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One person sees an empty hummus container and thinks, “I need to add hummus to the grocery list.”

Another person sees the same empty hummus container and thinks, “I have an opportunity to change the world.” That is the inspiration behind Free Plastic, an organization turning trash into artistic treasure in South Florida.

“I realized that 3+ plastic hummus containers per week were adding up to a very large unrecycled, single-use plastic footprint,” Free Plastic co-founder Nathan Moyer said. “I am not good in the kitchen and can't make my own hummus anywhere close to the caliber of my favorite store-bought goodness. I watched [our] hummus containers pile up in our recycling bin. I had to make a choice: either learn to cook or build a non-profit recycling company that could actually recycle my favorite hummus containers. The decision was easy.”

Moyer and Amancio Paradela, two members of the LGBT community, ran with the idea and created Free Plastic, a non-profit focused on a cleaner and more artistic world. Things made of plastic spend some time in our cabinets, on our shelves, and in our fridges. But they spend most of their time in landfills or, worse, in the air as pollution.

Based in Oakland Park, the Free Plastic team has recycled plastic into various products including coffee tables, lazy Susans, wall art, jewelry, keychains, chess pieces, dice, tiles, letters, and more.


Cleaning & Creating

Free Plastic serves as a platform for artistic expression in addition to making Earth a little cleaner. They’ve partnered with local schools and O, Miami Poetry Festival to create and educate. The pandemic has slowed but not stopped their initiatives. Moyer said they've held virtual meetings to show how the process works.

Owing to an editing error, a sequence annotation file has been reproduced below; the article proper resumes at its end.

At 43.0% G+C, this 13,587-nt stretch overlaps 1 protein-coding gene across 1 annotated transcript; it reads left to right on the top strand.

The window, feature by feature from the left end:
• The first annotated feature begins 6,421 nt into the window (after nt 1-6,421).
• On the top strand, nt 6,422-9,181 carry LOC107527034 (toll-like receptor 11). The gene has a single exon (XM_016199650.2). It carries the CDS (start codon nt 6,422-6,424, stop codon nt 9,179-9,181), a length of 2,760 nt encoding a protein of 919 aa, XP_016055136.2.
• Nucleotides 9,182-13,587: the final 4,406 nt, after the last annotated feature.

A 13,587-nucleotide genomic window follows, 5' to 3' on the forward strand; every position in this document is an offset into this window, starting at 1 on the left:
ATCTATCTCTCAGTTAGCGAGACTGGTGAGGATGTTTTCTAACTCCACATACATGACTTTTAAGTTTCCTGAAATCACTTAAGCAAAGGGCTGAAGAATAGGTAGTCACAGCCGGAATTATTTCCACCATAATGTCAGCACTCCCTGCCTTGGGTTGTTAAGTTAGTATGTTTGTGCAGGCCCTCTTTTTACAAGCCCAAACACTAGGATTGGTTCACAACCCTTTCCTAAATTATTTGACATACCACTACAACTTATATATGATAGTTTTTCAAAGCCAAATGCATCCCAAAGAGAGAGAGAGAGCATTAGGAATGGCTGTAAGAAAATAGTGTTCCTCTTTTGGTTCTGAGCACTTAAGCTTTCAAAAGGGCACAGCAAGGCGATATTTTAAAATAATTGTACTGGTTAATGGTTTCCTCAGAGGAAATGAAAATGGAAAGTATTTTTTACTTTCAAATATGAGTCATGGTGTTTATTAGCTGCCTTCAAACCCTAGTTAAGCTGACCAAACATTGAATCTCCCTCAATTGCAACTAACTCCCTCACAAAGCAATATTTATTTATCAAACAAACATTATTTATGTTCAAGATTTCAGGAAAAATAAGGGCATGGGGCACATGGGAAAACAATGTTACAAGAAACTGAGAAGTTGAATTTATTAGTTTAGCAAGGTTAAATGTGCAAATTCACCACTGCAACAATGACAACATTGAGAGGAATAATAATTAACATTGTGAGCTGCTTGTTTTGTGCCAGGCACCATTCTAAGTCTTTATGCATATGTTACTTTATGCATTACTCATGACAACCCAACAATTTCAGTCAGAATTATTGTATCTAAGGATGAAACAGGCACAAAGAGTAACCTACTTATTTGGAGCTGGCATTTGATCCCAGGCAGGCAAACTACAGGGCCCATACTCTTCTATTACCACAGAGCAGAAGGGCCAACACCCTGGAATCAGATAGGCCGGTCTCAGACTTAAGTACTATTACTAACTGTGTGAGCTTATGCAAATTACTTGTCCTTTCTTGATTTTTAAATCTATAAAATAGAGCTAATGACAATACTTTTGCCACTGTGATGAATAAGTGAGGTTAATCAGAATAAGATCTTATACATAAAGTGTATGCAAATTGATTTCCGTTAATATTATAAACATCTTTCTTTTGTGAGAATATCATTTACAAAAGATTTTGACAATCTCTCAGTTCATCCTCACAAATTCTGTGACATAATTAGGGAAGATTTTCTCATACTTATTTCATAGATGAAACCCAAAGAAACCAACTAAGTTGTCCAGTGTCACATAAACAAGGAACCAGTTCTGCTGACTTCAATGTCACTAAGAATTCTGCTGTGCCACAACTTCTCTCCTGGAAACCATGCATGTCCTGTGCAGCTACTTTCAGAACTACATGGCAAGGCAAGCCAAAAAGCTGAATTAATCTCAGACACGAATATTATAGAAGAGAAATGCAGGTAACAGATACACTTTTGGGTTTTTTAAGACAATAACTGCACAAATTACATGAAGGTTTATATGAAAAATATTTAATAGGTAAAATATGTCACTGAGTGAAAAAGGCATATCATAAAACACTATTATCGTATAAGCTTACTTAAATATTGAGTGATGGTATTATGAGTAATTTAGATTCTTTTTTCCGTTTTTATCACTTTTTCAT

“We taught about plastic recycling and then recycled nearly two pounds of plastic while our Zoom participants wrote poetry in a 45-minute poetry workshop led by the O, Miami team.”

Last year they restarted their in-person mission, spending two days at Miami Norland Senior High, teaching about plastics and recycling. They then collected plastic from the school grounds and spelled out the words to a poem the class wrote, “I will be comfortable in the skin I was born in and waltz into any room and be who I am harmonized with my heritage.”


Custom "Lazy River" Lazy Susan. Photo via

Hitting The Road

Another long-delayed project is set to start this autumn: hitting the road with their mobile unit. About 100 drinking straws can quickly go from discarded and environmentally dangerous waste to a beautiful piece of art, right on the spot.

“We shred them down to a mulch, heat the shred to 220C, and inject it into a mold to have a hexagon tile or letter in about 10 minutes. The cooling time is a few minutes, and the minor trimming and touch-ups take no time at all. With our injector and extruder on location, we estimate that we can recycle over one pound of ocean plastic per hour at the beach or at your community cleanup. That's not a lot considering some of these cleanups pull 100+ pounds of waste, but it is a scalable and replicable platform.”

Not all plastics are the same and some can’t be used in the mobile lab. But with the right type, art is just minutes away.

Moyer said Free Plastic isn’t against plastic. They celebrate that life-improving and life-saving materials are made of plastics. What they lament is that there is no plan for a piece of plastic after its initial use is over.

“In relation to our lives, plastic lives forever. Why would we ever think that a ‘forever material’ was disposable? We need to re-collect our previously used plastics and transform them into products that are meant to live long lives, cherished, responsible, forever lives.”

For more on Free Plastic and its community-based initiatives, visit

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